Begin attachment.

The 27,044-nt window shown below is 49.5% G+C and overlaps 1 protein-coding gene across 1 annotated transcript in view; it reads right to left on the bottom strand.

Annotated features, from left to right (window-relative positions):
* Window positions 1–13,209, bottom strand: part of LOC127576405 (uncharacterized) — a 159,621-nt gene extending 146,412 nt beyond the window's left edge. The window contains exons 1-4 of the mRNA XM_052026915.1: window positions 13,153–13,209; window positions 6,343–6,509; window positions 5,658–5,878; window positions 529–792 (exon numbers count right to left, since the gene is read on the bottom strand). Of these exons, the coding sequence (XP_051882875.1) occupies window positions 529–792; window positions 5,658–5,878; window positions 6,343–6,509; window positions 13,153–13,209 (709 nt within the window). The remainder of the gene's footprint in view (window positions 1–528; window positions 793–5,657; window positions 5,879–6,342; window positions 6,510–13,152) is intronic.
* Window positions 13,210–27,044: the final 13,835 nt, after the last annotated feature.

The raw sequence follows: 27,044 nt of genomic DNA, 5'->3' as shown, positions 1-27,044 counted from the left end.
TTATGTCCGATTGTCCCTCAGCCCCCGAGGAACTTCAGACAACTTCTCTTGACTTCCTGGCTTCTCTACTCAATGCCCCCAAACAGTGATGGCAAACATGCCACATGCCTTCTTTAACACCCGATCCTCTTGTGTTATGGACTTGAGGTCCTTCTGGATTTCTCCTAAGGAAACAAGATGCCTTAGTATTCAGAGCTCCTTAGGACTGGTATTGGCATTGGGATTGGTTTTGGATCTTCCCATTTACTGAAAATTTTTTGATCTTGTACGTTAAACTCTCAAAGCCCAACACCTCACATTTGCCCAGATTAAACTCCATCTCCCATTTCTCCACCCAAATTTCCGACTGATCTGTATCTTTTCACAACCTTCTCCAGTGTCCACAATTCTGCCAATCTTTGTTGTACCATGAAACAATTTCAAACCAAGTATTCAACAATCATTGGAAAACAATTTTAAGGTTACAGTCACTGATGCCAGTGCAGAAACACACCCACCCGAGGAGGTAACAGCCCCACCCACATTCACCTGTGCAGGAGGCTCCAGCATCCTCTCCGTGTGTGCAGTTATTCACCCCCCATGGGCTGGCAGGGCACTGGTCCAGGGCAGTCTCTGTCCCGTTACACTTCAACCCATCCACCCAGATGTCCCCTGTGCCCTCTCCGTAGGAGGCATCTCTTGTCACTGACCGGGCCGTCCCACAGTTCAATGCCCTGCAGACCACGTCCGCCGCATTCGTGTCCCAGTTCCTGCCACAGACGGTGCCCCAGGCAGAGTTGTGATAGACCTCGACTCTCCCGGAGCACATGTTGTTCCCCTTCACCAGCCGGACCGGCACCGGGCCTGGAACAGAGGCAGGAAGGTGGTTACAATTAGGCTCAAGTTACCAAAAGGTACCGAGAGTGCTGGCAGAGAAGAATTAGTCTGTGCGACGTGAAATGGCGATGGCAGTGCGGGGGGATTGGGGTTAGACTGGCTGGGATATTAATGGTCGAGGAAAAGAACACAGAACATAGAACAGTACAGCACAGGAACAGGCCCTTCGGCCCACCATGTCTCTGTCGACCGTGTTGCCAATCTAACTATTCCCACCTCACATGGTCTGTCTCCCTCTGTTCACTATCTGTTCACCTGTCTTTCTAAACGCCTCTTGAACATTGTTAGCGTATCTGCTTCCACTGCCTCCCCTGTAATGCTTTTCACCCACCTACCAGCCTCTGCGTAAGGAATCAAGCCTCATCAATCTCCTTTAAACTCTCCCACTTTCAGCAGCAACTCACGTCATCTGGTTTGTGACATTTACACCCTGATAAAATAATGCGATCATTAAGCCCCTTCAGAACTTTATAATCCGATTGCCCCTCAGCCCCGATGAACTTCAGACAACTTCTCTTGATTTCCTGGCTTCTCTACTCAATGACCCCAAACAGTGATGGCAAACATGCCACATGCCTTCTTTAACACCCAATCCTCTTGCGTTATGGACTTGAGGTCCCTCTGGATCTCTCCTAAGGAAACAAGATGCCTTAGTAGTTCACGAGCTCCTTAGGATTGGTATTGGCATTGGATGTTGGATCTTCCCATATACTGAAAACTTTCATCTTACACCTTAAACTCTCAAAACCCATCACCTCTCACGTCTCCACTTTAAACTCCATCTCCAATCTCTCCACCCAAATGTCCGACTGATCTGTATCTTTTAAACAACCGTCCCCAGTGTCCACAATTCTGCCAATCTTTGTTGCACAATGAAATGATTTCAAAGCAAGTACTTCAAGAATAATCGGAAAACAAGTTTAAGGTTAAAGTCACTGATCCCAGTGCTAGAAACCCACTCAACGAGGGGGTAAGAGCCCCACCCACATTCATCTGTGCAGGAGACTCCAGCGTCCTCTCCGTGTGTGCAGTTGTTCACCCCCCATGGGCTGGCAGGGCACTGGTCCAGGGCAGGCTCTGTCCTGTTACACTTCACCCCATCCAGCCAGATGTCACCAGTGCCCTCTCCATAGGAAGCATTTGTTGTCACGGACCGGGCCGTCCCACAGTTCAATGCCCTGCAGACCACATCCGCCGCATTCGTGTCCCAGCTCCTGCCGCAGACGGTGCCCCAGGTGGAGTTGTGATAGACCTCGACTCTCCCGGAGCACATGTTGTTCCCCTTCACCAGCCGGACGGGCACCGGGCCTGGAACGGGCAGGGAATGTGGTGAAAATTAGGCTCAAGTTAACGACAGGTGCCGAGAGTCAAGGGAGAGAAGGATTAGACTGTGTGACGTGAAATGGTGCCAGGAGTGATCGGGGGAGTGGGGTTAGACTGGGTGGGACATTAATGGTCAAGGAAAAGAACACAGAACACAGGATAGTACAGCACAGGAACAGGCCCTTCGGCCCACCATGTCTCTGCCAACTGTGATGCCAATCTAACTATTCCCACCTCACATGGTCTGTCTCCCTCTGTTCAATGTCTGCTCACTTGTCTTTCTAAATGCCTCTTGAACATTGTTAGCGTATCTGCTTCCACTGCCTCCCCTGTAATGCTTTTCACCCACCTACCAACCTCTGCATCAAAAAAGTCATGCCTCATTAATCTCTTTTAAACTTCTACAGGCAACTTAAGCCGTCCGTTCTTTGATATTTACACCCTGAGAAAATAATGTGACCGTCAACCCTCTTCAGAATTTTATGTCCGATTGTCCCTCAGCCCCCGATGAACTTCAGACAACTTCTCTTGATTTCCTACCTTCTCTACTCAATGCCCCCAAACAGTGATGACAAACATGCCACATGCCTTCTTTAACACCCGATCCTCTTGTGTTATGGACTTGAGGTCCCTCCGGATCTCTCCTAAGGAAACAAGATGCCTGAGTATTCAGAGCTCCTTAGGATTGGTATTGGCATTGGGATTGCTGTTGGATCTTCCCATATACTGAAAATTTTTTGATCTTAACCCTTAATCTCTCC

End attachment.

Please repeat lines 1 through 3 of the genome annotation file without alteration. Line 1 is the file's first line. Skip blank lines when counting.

The 27,044-nt window shown below is 49.5% G+C and overlaps 1 protein-coding gene across 1 annotated transcript in view; it reads right to left on the bottom strand.

Annotated features, from left to right (window-relative positions):
* Window positions 1–13,209, bottom strand: part of LOC127576405 (uncharacterized) — a 159,621-nt gene extending 146,412 nt beyond the window's left edge. The window contains exons 1-4 of the mRNA XM_052026915.1: window positions 13,153–13,209; window positions 6,343–6,509; window positions 5,658–5,878; window positions 529–792 (exon numbers count right to left, since the gene is read on the bottom strand). Of these exons, the coding sequence (XP_051882875.1) occupies window positions 529–792; window positions 5,658–5,878; window positions 6,343–6,509; window positions 13,153–13,209 (709 nt within the window). The remainder of the gene's footprint in view (window positions 1–528; window positions 793–5,657; window positions 5,879–6,342; window positions 6,510–13,152) is intronic.